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A ‘Much Ado’ that brings Beyoncé to its battle of wits

Brooke Hardman and Omar Robinson in Actors’ Shakespeare Project’s production of “Much Ado About Nothing.’’Nile Scott Shots

CAMBRIDGE — In “Much Ado About Nothing,’’ love is a sport, a kind of verbal volleyball played at a very high level by Beatrice and Benedick, those quick-witted precursors to Sam and Diane.

As with that sparring “Cheers’’ duo, there’s not a lot of tension surrounding the will-they-or-won’t-they question when it comes to Beatrice and Benedick. It’s clear that they will; indeed, it’s hinted that they might already have.

The fun of Shakespeare’s comedy lies in the speed and caliber of their repartee as they edge combatively but inevitably toward their union, quip by quip, barb by barb. And there is plenty of fun to be had in Actors’ Shakespeare Project’s sprightly, gender-switching new production of “Much Ado About Nothing.’’


ASP artistic director Christopher V. Edwards is at the helm, demonstrating vigor and creativity in directing his first production at the company he began leading last year. To judge by a director’s note in the playbill, Edwards sought to emphasize the play’s “darker undertones,’’ but this is on balance a pretty sunny “Much Ado,’’ set in the present day, with contemporary touches that include the cast singing tunes by Beyoncé and Miley Cyrus. More notably, Edwards has opted to make the play’s other pair of lovers, Claudio and Hero, a same-sex couple, with Claudio a woman rather than a man. It’s an approach in which (to borrow a line from another great poet) something’s lost and something’s gained.

Brooke Hardman and Omar Robinson star as Beatrice and Benedick, and they prove to be a splendidly well-matched pair who generate the chemistry vital to making “Much Ado’’ work. Hardman brings zest and personality to what another character describes as a “merry war’’ between Beatrice and Benedick, but the actress also finds, and reveals, the traces of melancholy and vulnerability in the outwardly insouciant Beatrice. Robinson, who played the title role in ASP’s 2016 production of “Hamlet,’’ delivers a Benedick of charisma, wit, and physical dexterity.


Benedick and Claudio are among the soldiers led by Don Pedro (a stolid Avery Bargar) who have arrived, triumphant in battle, in Messina, whose governor is Leonato (a fervent Mark Soucy), uncle to Beatrice and father to Hero. A quick-building romance between Claudio (a topnotch Esme Allen) and Hero (Lydia Barnett-Mulligan) falls apart when Claudio is deceived into believing Hero has been unfaithful and spurns her at the altar. Claudio has arrived at that mistaken belief after witnessing a fake tryst in a window chamber with a character disguised as Hero, a ruse suggested by the servant Borachio (Abigail Dickson) and orchestrated by Don Pedro’s brother, the villainous Don John (Alejandro Simoes).

Though Shakespeare was no feminist, he took pains in “Much Ado,’’ as in “Othello’’ and “The Winter’s Tale,’’ to illustrate how ready men are to believe the worst of women, on the slenderest of evidence. (A song from “Much Ado’’ also addresses the male capacity for duplicity, noting that “Men were deceivers ever.’’) That indictment of men evaporates when Claudio is a woman rather than a man, leaving us with the bland, if true, notion that mistrust is a universal human trait, regardless of gender, that can capsize relationships. That said, the decision by Edwards to have Claudio and Hero both be women fits with the overall theme of the play, which champions the right to love whomever we choose.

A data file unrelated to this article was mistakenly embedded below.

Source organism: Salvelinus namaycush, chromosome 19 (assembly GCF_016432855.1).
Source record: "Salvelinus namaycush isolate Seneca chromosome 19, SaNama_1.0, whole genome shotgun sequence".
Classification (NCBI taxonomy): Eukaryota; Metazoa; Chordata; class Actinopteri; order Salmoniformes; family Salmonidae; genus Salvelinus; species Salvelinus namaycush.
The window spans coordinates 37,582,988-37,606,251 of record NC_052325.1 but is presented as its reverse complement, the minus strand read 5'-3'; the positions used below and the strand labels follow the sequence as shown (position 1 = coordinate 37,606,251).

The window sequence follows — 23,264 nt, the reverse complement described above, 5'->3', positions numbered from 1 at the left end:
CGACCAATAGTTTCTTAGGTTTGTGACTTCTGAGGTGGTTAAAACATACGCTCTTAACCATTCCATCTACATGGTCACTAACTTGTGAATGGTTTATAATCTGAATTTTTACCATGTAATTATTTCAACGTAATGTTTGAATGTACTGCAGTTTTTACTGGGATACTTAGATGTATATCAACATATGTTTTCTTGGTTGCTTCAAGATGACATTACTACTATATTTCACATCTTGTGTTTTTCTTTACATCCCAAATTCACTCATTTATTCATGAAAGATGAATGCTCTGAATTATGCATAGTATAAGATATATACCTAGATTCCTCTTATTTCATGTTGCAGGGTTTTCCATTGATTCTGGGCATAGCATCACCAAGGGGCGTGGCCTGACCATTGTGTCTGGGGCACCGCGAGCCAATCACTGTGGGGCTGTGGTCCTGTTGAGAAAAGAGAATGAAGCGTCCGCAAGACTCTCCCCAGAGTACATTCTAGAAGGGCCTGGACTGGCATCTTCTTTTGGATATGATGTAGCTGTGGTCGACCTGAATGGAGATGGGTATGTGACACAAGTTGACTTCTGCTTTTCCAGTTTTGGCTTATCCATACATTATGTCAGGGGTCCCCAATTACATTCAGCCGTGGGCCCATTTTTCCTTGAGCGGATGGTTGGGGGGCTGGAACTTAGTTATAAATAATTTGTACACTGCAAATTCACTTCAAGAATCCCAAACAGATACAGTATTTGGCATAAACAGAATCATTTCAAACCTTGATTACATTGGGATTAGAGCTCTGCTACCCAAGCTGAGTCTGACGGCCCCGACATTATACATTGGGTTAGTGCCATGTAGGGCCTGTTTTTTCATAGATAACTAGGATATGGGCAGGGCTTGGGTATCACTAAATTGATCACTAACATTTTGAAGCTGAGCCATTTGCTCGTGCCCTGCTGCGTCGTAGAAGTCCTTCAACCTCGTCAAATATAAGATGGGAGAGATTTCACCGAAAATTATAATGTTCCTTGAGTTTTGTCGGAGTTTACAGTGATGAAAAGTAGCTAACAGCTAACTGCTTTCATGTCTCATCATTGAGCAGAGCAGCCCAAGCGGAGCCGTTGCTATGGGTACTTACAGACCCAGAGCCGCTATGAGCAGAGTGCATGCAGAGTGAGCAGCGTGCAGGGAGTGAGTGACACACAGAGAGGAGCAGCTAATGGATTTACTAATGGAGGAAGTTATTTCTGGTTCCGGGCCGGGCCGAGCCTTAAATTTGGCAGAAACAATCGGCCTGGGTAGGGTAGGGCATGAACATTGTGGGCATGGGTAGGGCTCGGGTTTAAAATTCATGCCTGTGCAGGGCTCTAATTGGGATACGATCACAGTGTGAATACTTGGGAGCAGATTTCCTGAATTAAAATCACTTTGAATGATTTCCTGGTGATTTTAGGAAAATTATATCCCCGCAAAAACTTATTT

There are ways not related to gender, though, in which a “Much Ado’’ set in the present cannot help but seem at odds with the text. Consider Claudio’s infuriated reaction to Hero’s seeming lack of chastity — a fury shared by Hero’s dear old dad, Leonato, who immediately wishes his daughter dead and tries to attack her physically after being told of the phony tryst. That insistence on female virginity seems to belong to an earlier time period than the here-and-now in which this “Much Ado’’ unfolds. (Allen’s Claudio reacts with indifference when told — falsely — that Barnett-Mulligan’s Hero has died — a reaction, rooted in Shakespeare’s text, that makes it hard to swallow the play’s ostensibly happy ending.)

Helping to set matters straight for Claudio and Hero by uncovering Don John’s ruse is a Keystone Kops assemblage of inept constables in yellow parkas, led by the malapropism-prone Dogberry, portrayed by Simoes. Though the constables overstay their welcome — one feels the need of relief from the comic relief — Simoes does demonstrate impressive aplomb while scooting in and out of scenes on a hoverboard.

But it’s another deliberately anachronistic touch that provides the production’s most memorable, even spine-tingling, moment: when Hardman, who has a lovely voice, leads the cast in an exquisite rendition of “Sandcastles.’’ It’s a ballad from “Lemonade,’’ the album by Beyoncé — who like Shakespeare, knows that love is something worth making much ado about.



Play by William Shakespeare. Directed by Christopher V. Edwards. Presented by Actors’ Shakespeare Project. At Multicultural Arts Center, Cambridge, through May 6. Tickets $25-$55, 866-811-4111,

Don Aucoin can be reached at Follow him on Twitter@GlobeAucoin